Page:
But the Times can’t acknowledge that the law is unpopular without prefacing it with a distortion: “The general public isn’t as eager to do away with the law, widely known as Obamacare…” Really? The last poll conducted on the question of repeal showed 58 percent favor repeal. The poll, commission by FoxNews last December, found that was up 53 percent from a year earlier.
You might think that the persistent unpopularity of ObamaCare would encourage some reconsideration the value of the law. But then you realize this is the Times editorial page. Naturally, they quickly get on with the lipstick application:
Despite the relentless attacks, however, the act has been a notable success on one front: It has helped millions of Americans obtain insurance coverage that would otherwise be out of their reach. By March, more than 21 million people had enrolled through new state insurance exchanges or Medicaid, including more than 16 million who’d previously been uninsured, and the number of Americans without coverage has dropped to a little over 12%, according to Gallup.
Yes, but that 21 million include about 10 to 11 million more on Medicaid, the worst health care program in the U.S., not exactly something to cheer about. It also includes some of the 4 to 6 million people who lost their insurance thanks to ObamaCare, rendering President Obama’s promise that if you like your health plan, you can keep you health plan” quite possibly the lie of the decade. Funny, but the editorial doesn’t mention that.
At the end of that paragraph, they pull a fast one: “There’s much more to be done to make healthcare affordable and sustainable, but lawmakers should build on the foundation laid by Obamacare instead of continuing to battle over whether to demolish it.” Health insurance and health care are two different things. Making health insurance more “affordable” by heavily subsidizing it does not necessarily make health care more affordable. (Indeed, it might make health care more expensive).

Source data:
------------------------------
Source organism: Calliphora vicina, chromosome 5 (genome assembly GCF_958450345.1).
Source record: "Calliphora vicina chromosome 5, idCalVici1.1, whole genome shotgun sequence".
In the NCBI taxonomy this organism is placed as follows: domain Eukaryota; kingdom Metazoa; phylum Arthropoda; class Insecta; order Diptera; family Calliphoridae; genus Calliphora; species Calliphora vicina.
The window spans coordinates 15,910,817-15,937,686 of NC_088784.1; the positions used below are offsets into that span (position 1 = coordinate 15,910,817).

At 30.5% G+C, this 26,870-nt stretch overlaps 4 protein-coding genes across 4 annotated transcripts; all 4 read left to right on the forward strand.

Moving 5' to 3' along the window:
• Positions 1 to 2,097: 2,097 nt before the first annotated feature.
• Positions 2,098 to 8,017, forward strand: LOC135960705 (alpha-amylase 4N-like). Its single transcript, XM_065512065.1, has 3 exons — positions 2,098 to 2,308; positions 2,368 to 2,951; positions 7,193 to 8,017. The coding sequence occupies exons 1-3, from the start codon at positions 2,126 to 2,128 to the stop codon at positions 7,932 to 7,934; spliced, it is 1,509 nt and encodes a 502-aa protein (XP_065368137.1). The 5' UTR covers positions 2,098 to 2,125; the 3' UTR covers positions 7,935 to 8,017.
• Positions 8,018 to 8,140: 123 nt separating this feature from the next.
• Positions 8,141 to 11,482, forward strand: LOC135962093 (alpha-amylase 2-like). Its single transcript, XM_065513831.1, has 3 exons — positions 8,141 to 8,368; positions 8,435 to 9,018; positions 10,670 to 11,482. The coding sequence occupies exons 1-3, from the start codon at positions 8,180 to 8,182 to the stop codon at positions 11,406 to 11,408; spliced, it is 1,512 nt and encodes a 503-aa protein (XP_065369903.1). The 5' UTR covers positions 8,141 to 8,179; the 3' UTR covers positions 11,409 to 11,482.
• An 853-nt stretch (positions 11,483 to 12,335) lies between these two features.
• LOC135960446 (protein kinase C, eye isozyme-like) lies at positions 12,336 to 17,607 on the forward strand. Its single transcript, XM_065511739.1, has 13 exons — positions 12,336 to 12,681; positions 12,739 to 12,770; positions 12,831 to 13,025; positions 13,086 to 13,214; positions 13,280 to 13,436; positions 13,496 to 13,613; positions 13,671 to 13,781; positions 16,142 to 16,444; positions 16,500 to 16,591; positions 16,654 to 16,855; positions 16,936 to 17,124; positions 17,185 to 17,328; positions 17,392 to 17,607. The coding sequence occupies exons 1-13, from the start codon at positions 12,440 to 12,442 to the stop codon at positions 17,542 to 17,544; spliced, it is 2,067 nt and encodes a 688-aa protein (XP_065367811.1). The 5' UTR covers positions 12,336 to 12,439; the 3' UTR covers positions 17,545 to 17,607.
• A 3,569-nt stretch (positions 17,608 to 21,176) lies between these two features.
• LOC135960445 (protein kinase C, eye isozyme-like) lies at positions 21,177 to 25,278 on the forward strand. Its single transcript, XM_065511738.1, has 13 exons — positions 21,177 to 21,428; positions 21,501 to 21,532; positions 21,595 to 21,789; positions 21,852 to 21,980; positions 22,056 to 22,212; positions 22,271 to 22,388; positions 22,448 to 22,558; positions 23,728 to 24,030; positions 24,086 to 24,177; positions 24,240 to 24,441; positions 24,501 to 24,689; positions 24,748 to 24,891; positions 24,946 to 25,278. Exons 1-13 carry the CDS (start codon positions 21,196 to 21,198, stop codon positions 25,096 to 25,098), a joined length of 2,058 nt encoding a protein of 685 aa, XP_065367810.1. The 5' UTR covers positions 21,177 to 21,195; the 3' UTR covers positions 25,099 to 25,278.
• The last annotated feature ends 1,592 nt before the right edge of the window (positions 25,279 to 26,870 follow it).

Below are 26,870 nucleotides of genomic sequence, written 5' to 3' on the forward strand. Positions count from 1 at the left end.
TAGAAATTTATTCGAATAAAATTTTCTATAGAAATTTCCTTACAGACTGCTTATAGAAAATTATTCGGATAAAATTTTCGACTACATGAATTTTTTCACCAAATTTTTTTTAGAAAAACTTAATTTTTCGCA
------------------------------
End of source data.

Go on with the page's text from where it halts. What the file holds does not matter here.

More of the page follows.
The editorial next claims that “One result [of ObamaCare], according to PricewaterhouseCoopers’ Health Research Institute, has been a surge of new businesses into healthcare as entrepreneurs offer their own approaches to less costly, ‘consumer-oriented’ care.” According to the Congressional Budget Office, ObamaCare will also reduce the number of hours worked by the equivalent of 2.5 million job by 2017. Sure hope that surge of new businesses is enough to compensate for that.
Finally, it’s hard to know what to make of this passage: “A key part of the effort to rein in healthcare costs is covering more people with insurance plans that promote wellness and prevention. [ObamaCare] has done much of that work, so the rational thing for lawmakers to do now would be to build on that progress.” Either the editorialists are lying or they are ignorant. Let’s give them the benefit of the doubt and assume the latter. Sorry, but wellness programs do not save money and, of the most part, don’t improve health. And while preventive care can improve health, it generally does not save money. Maybe the Times’ editorialists should start getting their information on such subjects from sources other than the propaganda of former HHS Secretary Kathleen Sebelius.
Of course, propaganda is very useful when trying to make ObamaCare out to be a good law.